Now in the UK, there’s not a lot of uggers and I have to kind of push people to ugh, then that’s … No one in the UK would say that. I have lots of people who call me in the UK that say that. And what you’ll hear is people chuckle or they’ll say, “What did you just say?” And I’m like, “Ugh.” You got to lean in the GH. Just do it. Do your ugh. Do it.

 

Will Barron:

Ugh.

 

Dan Tyre:

Okay. It’s a little too harsh, but this is the first time you did it in front of 700,000. That’s awesome. It’s ugh, kind of a funny ugh. It doesn’t sound like you’re expecting their call and they’re like, “I wasn’t.”

 

How to Address Resistance Even Before it Pops Up · [17:00] 

 

Dan Tyre:

Now, you’re going to address resistance. Now you’re going to say, “Will, I saw that you run a great sales podcast. I listened to that episode, number 67, where you had sales leaders talking about the most difficult part of sales process, I saw that you have the number one rated podcast, and I work with inbound companies that want to double their podcast listeners in the next 12 months. Does that sound like you?” And what would you say if I said that?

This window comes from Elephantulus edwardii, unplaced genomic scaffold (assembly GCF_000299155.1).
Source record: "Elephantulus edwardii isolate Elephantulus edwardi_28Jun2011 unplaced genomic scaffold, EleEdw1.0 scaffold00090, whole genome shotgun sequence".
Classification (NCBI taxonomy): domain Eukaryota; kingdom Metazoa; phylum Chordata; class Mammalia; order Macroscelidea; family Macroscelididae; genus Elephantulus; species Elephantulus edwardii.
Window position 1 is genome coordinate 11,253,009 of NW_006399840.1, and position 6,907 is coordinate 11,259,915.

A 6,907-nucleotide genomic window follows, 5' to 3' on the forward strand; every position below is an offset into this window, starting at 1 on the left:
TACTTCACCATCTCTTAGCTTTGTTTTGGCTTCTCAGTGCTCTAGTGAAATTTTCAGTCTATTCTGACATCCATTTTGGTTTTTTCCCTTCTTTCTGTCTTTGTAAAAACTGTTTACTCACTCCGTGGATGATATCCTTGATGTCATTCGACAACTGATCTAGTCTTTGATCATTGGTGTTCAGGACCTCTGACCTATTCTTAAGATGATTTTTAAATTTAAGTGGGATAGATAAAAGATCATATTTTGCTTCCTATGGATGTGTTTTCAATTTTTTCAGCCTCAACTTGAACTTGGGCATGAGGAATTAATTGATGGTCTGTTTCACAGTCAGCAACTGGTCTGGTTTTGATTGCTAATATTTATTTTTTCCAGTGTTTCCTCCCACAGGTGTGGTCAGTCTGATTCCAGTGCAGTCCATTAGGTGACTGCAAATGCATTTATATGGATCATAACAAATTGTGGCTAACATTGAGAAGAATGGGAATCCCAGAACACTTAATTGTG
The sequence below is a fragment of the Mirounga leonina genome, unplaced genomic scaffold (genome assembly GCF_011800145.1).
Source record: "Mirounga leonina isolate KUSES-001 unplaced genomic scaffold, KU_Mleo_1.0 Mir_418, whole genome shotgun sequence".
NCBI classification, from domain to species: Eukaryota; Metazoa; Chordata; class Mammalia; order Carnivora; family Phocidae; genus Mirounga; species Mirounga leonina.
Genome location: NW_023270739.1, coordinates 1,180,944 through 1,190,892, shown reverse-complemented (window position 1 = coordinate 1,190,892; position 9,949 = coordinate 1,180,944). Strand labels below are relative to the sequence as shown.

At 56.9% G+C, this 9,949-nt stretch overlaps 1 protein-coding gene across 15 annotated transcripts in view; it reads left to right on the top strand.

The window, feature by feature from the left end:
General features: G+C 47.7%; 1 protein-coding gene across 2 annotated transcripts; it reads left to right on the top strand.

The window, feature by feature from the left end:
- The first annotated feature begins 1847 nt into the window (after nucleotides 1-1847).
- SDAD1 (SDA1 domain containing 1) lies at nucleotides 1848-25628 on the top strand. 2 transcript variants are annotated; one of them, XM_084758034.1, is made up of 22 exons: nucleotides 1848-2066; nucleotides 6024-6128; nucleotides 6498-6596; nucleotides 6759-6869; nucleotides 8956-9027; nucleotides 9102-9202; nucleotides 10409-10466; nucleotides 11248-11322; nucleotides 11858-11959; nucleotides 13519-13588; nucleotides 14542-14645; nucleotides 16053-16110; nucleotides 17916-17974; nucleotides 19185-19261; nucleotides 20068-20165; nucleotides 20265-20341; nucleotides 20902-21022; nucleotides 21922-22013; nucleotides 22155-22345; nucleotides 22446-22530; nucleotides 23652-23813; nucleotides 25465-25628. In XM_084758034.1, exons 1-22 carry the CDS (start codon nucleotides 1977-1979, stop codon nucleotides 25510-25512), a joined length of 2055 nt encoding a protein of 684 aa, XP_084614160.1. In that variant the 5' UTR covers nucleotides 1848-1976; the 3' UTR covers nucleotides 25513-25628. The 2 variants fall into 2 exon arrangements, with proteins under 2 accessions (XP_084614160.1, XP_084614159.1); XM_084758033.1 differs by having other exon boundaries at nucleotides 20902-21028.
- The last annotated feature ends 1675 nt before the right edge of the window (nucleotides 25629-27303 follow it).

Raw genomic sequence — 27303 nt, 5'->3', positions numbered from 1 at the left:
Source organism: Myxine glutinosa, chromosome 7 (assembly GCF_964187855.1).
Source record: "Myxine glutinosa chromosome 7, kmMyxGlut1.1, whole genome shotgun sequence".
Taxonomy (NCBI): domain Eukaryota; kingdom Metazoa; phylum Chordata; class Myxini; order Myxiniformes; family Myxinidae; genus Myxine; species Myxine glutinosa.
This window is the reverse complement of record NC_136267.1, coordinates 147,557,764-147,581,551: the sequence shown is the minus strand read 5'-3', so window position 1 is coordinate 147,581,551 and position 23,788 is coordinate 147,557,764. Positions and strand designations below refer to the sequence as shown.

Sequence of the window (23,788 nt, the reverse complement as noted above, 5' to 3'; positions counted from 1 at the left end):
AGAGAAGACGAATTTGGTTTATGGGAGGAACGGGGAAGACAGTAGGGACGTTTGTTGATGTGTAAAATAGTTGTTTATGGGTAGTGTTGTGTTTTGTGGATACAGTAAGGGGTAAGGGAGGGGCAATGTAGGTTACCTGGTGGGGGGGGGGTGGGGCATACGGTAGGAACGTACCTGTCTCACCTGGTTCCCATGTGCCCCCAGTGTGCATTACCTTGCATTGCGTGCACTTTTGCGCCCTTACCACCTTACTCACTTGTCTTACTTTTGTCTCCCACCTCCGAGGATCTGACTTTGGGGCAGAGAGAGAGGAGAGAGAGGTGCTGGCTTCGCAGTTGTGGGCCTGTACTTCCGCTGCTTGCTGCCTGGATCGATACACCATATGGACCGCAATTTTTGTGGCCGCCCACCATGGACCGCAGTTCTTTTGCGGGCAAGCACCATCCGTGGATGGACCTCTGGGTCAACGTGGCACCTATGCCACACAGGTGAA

Will Barron:

I’d say yes.

 

Dan Tyre:

Exactly. And then I’m going to stroke my chin, stroke your chin. Get that beard going. Stroke your chin and you say [crosstalk 00:17:37]

 

Will Barron:

This might sound weird in the microphone from rubbing this, Dan.

 

Dan Tyre:

Yeah, I know. Tell me-

 

Will Barron:

People might get weird feelings here in my rustle of the beard.

 

Dan Tyre:

Okay. This is the chin stroke question. If I don’t have you stroke your chin, you’ll forget it. But you have three connect call positions here. So here’s the thing, you have your ideal customer profile. Then you research the company, just like we’ve demonstrated. You perfect your opening. “Will, this is Dan from HubSpot.” If you don’t say that 1,000 times, I want the dog to walk out of the room. I want your significant other to say, “Really? Okay, we know it’s Dan from HubSpot.” But I want it to sound like I really want to talk with you.

 

Dan Tyre: